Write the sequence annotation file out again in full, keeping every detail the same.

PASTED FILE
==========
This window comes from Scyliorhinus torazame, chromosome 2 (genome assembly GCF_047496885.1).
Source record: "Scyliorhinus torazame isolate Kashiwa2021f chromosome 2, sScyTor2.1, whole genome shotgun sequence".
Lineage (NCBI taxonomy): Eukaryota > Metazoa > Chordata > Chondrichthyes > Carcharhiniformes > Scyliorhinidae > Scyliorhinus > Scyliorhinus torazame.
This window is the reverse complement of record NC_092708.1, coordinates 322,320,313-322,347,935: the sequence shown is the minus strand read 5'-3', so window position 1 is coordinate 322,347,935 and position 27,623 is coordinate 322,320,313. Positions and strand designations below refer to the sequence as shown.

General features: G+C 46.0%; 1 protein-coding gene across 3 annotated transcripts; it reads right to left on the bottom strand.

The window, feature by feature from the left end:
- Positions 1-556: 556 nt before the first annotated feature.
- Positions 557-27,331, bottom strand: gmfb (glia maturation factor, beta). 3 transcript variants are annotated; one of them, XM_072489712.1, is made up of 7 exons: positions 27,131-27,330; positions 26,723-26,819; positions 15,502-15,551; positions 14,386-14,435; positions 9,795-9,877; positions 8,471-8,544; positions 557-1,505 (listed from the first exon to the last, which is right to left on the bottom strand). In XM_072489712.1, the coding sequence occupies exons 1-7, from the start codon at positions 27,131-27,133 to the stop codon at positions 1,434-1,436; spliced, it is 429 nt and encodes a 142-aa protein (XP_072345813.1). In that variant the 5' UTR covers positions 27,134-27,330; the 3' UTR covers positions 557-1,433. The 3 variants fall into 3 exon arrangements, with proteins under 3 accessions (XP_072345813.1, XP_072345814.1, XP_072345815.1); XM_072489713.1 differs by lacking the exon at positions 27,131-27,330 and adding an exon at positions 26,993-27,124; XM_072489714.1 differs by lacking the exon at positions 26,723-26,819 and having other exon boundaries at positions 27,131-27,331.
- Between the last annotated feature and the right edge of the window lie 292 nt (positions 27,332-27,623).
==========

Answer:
This window comes from Scyliorhinus torazame, chromosome 2 (genome assembly GCF_047496885.1).
Source record: "Scyliorhinus torazame isolate Kashiwa2021f chromosome 2, sScyTor2.1, whole genome shotgun sequence".
Lineage (NCBI taxonomy): Eukaryota > Metazoa > Chordata > Chondrichthyes > Carcharhiniformes > Scyliorhinidae > Scyliorhinus > Scyliorhinus torazame.
This window is the reverse complement of record NC_092708.1, coordinates 322,320,313-322,347,935: the sequence shown is the minus strand read 5'-3', so window position 1 is coordinate 322,347,935 and position 27,623 is coordinate 322,320,313. Positions and strand designations below refer to the sequence as shown.

General features: G+C 46.0%; 1 protein-coding gene across 3 annotated transcripts; it reads right to left on the bottom strand.

The window, feature by feature from the left end:
- Positions 1-556: 556 nt before the first annotated feature.
- Positions 557-27,331, bottom strand: gmfb (glia maturation factor, beta). 3 transcript variants are annotated; one of them, XM_072489712.1, is made up of 7 exons: positions 27,131-27,330; positions 26,723-26,819; positions 15,502-15,551; positions 14,386-14,435; positions 9,795-9,877; positions 8,471-8,544; positions 557-1,505 (listed from the first exon to the last, which is right to left on the bottom strand). In XM_072489712.1, the coding sequence occupies exons 1-7, from the start codon at positions 27,131-27,133 to the stop codon at positions 1,434-1,436; spliced, it is 429 nt and encodes a 142-aa protein (XP_072345813.1). In that variant the 5' UTR covers positions 27,134-27,330; the 3' UTR covers positions 557-1,433. The 3 variants fall into 3 exon arrangements, with proteins under 3 accessions (XP_072345813.1, XP_072345814.1, XP_072345815.1); XM_072489713.1 differs by lacking the exon at positions 27,131-27,330 and adding an exon at positions 26,993-27,124; XM_072489714.1 differs by lacking the exon at positions 26,723-26,819 and having other exon boundaries at positions 27,131-27,331.
- Between the last annotated feature and the right edge of the window lie 292 nt (positions 27,332-27,623).